that doesn’t make attending services any less meaningful to me. Because what makes temple services resonate with me most is not the new lesson I am liable to learn, but rather the repetition
of the prayers and songs that I have recited so many times before.
are prayers and songs that bring me back to when I was young and I went to temple with my parents, or when my children were
young and they went to temple with us.
My husband also likes to reminisce
about going to temple when he was young. He grew up in our town, and his family has gone to Congregation Beth Israel, the shul we belong to, for so long
that his father, who died nearly 50 years ago, had a seat in the sanctuary with his name engraved on it.
When we went last week, my husband made a point of proudly showing that seat to Allegra’s
Yet my husband is someone who is easily bored by ritual and repetition. I’m not saying he’s a crazy thrill-seeker – no bungee-jumping or sky-diving in our house; we’re Jews! But he’s always looking for some kind of exciting new adventure or experience.
The one key exception to this, as far as I can see, is sports and physical
exercise. My hubby never tires of playing tennis, although to me this is the ultimate in tedium and repetition – you hit the ball across the net and someone hits it back again, ad infinitum, until it goes into the net. Then you do it some more.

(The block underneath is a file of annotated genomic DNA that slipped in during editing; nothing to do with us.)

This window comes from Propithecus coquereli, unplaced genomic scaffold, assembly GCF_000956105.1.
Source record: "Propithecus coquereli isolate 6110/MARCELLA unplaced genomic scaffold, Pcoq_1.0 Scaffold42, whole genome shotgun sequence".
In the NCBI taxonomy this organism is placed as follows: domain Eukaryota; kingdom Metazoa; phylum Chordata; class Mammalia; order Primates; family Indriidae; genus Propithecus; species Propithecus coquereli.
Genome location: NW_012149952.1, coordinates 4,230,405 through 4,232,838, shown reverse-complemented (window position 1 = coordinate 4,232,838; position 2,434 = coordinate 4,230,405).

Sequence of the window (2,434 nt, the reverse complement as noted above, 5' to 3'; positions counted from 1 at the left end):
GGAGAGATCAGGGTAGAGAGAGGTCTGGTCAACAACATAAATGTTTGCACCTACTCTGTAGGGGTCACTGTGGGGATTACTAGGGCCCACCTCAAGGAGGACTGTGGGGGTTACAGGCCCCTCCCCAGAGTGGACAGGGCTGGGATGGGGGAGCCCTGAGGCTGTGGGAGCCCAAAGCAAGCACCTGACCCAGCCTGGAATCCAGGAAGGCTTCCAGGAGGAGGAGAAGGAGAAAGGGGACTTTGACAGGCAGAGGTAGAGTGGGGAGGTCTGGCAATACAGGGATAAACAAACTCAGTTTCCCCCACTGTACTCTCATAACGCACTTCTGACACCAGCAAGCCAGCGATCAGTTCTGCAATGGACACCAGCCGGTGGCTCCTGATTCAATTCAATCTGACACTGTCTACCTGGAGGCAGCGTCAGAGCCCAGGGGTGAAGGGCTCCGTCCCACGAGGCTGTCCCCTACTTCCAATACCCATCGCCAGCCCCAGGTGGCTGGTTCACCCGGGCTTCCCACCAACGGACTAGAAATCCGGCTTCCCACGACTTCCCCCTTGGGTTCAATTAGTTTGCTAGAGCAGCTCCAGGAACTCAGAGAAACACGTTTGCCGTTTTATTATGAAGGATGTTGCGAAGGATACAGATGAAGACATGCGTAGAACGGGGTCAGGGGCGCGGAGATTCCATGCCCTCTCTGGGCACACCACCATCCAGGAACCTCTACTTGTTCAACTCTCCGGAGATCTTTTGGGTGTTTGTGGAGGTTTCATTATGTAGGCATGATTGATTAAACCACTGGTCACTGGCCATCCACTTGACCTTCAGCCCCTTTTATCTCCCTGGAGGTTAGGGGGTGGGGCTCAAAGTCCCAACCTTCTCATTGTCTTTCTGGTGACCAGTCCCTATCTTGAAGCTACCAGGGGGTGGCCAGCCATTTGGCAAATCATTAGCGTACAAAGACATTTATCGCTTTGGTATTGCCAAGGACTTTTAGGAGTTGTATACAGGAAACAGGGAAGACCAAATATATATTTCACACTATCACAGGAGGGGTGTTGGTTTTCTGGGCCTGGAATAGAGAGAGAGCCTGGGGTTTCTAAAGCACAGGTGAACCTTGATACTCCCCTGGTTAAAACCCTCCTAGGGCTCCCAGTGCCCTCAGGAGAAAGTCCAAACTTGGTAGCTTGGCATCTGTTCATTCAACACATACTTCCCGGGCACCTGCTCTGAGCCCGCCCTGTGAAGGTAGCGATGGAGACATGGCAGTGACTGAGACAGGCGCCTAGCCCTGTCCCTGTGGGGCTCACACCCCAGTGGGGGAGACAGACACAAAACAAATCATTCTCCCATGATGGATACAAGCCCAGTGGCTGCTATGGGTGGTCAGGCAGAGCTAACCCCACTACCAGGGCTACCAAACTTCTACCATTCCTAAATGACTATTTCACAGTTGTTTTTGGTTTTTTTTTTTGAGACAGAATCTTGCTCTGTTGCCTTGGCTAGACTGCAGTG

(Yawn!) And he somehow finds time to work out on his stationary bike almost every darn night. (Bigger, wider yawn!)
But he sees no point in watching any movie more than once because
you already know what’s going to happen in the end. He feels the same way about Shakespeare. (Why bother to see Romeo and Juliet? Or Macbeth? News flash: They die!)
not saying that I don’t enjoy my share of adventure and excitement (short of sky-diving and bungee-jumping – we’re
Jews!) But there’s many a classic movie I
could watch countless times and never be able to resist seeing again when I notice it's on TV late at night.
are places to which I enjoy going on vacation over and over again because they remind me
of long ago when I was young… and yes, svelte… or at least my
For me, going to
temple is largely about triggering those same feelings.
I find the repetition reassuring and comforting. It connects me to my past and to that of my family and my people.
That does seem to make
life more meaningful. And death less frightening, I guess.
And I can only imagine I am not alone, because so many other people keep doing it too.
The same rituals.
Or, for some, every day or every week.
My husband should be thankful that, with the kids grown, and the bar and bat mitzvahs long past, I don’t
expect him to be as faithful to Judaism as he is to his stationery bike.
If synagogue services were as fun and festive as my friend Cookie’s birthday shindig was, though, maybe he actually would want to go every day. Or every week.